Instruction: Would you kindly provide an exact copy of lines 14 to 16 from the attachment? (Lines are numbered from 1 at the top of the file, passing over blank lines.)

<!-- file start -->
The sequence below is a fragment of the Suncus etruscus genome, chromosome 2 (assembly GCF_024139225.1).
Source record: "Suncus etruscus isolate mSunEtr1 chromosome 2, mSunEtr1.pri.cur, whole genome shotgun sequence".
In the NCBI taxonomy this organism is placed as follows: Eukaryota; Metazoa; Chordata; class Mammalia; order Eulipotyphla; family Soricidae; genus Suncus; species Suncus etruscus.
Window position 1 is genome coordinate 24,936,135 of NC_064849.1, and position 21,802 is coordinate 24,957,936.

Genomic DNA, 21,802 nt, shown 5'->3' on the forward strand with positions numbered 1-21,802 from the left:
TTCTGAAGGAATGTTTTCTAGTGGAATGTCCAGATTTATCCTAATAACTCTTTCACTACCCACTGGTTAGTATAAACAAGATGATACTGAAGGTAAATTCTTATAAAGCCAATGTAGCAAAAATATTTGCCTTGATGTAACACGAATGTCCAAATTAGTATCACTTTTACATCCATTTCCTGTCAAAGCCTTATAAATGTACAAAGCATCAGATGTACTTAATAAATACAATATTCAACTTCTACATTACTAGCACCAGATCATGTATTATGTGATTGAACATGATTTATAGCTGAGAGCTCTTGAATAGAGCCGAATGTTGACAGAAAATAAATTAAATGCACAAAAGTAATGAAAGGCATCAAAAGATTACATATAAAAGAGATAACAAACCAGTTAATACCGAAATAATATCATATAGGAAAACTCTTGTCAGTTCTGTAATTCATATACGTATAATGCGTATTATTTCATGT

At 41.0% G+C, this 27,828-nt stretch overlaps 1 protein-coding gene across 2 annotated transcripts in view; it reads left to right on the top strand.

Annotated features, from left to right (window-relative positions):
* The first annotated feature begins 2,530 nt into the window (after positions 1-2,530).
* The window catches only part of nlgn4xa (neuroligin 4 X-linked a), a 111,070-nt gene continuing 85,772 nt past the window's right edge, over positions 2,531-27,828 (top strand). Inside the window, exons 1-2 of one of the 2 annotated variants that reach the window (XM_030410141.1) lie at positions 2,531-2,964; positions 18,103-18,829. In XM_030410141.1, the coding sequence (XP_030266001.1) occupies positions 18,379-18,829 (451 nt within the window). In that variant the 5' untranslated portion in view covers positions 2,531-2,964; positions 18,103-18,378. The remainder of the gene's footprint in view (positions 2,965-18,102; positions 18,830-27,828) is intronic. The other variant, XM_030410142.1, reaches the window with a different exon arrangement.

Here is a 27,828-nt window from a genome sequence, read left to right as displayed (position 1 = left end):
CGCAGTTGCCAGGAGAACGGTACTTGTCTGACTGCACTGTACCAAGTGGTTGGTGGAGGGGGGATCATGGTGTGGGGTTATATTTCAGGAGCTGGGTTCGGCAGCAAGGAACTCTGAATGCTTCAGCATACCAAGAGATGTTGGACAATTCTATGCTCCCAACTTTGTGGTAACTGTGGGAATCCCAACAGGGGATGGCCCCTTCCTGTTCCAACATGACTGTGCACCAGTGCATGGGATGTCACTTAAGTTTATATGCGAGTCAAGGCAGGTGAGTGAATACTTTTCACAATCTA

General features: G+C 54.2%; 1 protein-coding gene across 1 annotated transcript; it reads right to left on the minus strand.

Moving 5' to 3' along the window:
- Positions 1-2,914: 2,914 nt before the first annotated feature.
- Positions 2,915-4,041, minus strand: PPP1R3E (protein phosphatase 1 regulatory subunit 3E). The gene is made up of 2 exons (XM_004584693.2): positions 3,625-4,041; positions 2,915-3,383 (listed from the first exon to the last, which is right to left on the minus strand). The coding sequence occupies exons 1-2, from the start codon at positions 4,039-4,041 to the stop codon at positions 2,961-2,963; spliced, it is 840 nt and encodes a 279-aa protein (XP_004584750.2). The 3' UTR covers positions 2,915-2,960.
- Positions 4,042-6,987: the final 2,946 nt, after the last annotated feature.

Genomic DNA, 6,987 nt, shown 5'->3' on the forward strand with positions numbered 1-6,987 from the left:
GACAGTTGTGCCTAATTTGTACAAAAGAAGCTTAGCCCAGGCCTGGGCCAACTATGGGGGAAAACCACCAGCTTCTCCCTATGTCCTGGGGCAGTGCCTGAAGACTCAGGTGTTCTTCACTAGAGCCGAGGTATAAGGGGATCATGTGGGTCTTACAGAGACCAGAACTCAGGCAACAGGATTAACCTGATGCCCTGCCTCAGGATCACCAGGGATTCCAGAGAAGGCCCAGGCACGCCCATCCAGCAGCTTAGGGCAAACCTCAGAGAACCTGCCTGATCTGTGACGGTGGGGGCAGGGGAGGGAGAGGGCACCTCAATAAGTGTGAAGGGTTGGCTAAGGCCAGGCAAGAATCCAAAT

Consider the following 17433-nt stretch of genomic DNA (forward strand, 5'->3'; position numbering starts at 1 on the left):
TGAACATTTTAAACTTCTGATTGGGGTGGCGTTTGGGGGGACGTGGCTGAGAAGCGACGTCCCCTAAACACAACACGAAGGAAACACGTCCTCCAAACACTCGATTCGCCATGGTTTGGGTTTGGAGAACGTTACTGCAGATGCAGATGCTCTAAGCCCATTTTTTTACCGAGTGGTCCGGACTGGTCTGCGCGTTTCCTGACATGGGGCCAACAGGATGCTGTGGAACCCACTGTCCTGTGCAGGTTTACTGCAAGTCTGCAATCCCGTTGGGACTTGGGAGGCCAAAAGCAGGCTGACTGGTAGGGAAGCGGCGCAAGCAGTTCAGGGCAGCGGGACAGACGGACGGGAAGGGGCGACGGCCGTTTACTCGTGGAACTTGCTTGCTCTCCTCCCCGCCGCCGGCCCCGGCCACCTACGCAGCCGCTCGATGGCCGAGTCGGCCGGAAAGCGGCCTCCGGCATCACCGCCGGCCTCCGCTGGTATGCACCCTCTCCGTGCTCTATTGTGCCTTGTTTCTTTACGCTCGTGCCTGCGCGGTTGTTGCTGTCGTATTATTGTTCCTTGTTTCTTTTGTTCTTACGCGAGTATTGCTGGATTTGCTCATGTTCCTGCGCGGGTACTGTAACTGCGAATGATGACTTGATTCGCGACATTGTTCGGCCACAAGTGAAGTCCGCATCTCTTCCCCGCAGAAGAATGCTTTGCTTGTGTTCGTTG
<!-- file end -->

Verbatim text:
Moving 5' to 3' along the window:
- Positions 1-2,914: 2,914 nt before the first annotated feature.
- Positions 2,915-4,041, minus strand: PPP1R3E (protein phosphatase 1 regulatory subunit 3E). The gene is made up of 2 exons (XM_004584693.2): positions 3,625-4,041; positions 2,915-3,383 (listed from the first exon to the last, which is right to left on the minus strand). The coding sequence occupies exons 1-2, from the start codon at positions 4,039-4,041 to the stop codon at positions 2,961-2,963; spliced, it is 840 nt and encodes a 279-aa protein (XP_004584750.2). The 3' UTR covers positions 2,915-2,960.